77 labeling of the surrounding media with radioactive non-particulate technetium 99m failed to produce any radioactive uptake under conditions identical to that used for uptake of TcSC. The characteristics of TcSC uptake by granulocytes are similar to some other phagocytic particles b u t unique in several ways. The linear uptake over a 30 min time period is similar to that seen with latex particles b u t considerably longer than the 4--6 min noted using albumin coated parafin oil emulsions. The lack of serum dependence in terms of uptake is quite unusual and suggests that TcSC phagocytosis is independent of gamma-globulin and complement receptors on the cell surface. This is in contrast to the commonly used particles (red cells (Greendyke et al., 1963), bacteria ( R o o t et al., 1972), latex particles (Davies et al., 1975), parafin oil emulsions (Stossel, 1973), etc.) where serum factors play an important role in phagocytosis. The lack of dependence on divalent cations is also unusual although carbon particle ingestion has been reported to occur in their absence (Metzger and Casarett, 1967). It is unclear what properties of the TcSC account for these differences although particle size, electrostatic charge and chemical characteristics are potential factors. However, gold colloid particles of a similar order of magnitude in size as the sulfur colloid particles used in our studies have been noted to be taken up poorly by PMNs (Gosselin, 1967). When we examined the TcSC uptake by various blood leukocytes, we were somewhat surprised to find that m o n o c y t e uptake of TcSC was comparable to that of granulocytes. It has been reported that human monocytes have 'sluggish' phagocytic capacity as compared to granulocytes (Territo and Cline, 1977). Whether this finding is related to characteristics of TcSC which make it more palatable to cells of the reticuloendothelial system or differences in technical aspects of m o n o c y t e preparation is unclear. TcSC uptake by m o n o c y t e s has similar characteristics to that of granulocytes with respect to kinetics, serum dependence, and divalent cation dependence (manuscript in preparation). Several practical aspects of TcSC make it a useful particle for studies of phagocytosis. The material is readily available and inexpensive in that most Nuclear Medicine departments prepare and utilize large amounts daily. The short half-life and gamma emission of Tc make it a relatively safe isotope with little or no need for sample preparation in order to measure radioactivity. The ability to stop the reaction readily with cold NEM allows multiple samples to be studied concurrently. Finally, studies in 15 normal individuals revealed approximately a 10-fold increase between zero time and 30 min uptake. Thus, TcSC appears to be a useful particle for studies of leukocyte phagocytosis. Since it does n o t depend on serum factors, its utilization can allow evaluation of cell phagocytic capacity independent of complement and immunoglobulin receptor activity.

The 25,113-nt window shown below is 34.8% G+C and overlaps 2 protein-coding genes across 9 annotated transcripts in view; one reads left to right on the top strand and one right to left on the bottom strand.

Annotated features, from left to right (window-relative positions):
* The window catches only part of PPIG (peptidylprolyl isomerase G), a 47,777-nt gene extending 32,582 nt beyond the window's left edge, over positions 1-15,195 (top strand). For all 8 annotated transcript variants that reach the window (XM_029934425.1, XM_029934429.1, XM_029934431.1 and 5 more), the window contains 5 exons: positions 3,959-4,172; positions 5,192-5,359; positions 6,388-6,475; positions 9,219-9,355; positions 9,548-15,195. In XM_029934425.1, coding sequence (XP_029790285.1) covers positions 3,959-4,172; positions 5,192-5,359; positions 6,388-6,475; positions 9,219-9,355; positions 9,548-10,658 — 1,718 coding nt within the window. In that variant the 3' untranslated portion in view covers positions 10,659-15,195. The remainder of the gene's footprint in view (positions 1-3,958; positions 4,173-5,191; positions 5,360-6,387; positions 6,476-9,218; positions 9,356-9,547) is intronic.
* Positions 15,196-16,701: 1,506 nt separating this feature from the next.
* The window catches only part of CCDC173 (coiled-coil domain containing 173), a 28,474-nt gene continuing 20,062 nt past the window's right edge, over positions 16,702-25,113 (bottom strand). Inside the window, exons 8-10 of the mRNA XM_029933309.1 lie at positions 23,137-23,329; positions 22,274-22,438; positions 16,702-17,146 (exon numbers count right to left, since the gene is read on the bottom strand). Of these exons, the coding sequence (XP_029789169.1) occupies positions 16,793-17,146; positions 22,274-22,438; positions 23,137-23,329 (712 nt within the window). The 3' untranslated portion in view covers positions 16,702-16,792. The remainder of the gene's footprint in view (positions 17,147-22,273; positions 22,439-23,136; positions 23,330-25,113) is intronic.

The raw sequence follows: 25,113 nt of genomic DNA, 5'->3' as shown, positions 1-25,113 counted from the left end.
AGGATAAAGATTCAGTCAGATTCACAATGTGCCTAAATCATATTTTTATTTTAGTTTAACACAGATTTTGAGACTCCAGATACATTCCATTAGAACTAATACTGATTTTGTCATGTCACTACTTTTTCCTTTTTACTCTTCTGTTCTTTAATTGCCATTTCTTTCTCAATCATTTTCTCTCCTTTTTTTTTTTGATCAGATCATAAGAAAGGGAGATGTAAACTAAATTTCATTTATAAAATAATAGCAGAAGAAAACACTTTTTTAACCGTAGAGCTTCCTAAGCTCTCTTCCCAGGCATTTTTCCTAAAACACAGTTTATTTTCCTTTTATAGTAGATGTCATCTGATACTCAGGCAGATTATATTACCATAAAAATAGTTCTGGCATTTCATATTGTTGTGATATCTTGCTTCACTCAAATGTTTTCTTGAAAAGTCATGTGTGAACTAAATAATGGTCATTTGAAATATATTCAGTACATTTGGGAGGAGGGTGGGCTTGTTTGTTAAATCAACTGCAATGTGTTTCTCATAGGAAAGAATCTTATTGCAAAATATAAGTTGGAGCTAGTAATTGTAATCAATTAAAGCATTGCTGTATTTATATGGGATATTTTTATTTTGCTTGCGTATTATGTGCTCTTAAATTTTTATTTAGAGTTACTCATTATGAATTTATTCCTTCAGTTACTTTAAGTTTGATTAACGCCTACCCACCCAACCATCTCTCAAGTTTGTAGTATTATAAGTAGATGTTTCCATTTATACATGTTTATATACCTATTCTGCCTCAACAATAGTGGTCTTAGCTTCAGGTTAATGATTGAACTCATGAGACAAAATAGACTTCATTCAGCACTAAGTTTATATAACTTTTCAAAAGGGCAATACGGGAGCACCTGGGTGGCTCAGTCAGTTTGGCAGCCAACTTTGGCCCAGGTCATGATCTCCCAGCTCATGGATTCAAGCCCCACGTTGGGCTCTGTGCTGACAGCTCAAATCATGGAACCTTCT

78 ACKNOWLEDGEMENTS We w o u l d like t o a c k n o w l e d g e t h e R o e s s l e r F o u n d a t i o n f o r s u p p o r t o f P r a d i p K. Rustagi; t h e e x p e r t e l e c t r o n m i c r o s c o p y o f Dr. G. A d o l p h A c k e r m a n , D e p a r t m e n t o f A n a t o m y , a n d Dr. J o h n Scheu, Division o f N u c l e a r Medicine; a n d H e l e n Ilc f o r h e r aid in m a n u s c r i p t p r e p a r a t i o n . REFERENCES Davies, W., M. Thomas, P. Linkson and R. Penny, 1975, J. Reticuloendothel. Soc. 18, 136. Davis, M.A., A.G. Jones and H. Trindade, 1974, J. Nuc. Med. 15,923. English, D. and B.R. Andersen, 1975, J. Nuc. Med. 16, 5. Gosselin, R.E., 1967, Fed. Proc. 26, 987. Greendyke, R.M., R.E. Brierty and S.N. Swisher, 1963, Blood 22,295. King, G.W., G. Bain and A.F. LoBuglio, 1975, Cell. Immunol. 16,389. McAfee, J.G. and M.L. Thakur, 1976, J. Nuc. Med. 17,488. Metzger, G.V. and L.J. Casarett, 1967, Adv. Exp. Med. Biol. 1, 163. Rinehart, J.J., S.P. Balcerzak and A.F. LoBuglio, 1971, J. Lab. Clin. Med. 78,167. Rinehart, J.J., S.P. Balcerzak, A.L. Sagone and A.F. LoBlugio, 1974, J. Clin. Invest. 54, 1337. Rinehart, J.J., A.L. Sagone, G.A. Ackerman and A.F. LoBulgio, 1975, New Engl. J. Med. 292, 83. Root, R.K., L. Ellman and M.M. Frank, 1972, J. Immunol. 109,477. Saba, T.M., 1970, Arch. Intern. Med. 126, 1031. Stossel, T.P., 1973, J.Celt Biol. 58,346. Stossel, T.P., 1975, Sere. Hematol. 12, 83. Territo, M.C. and M.J. Cline, 1977, J. Immunol. 118,187.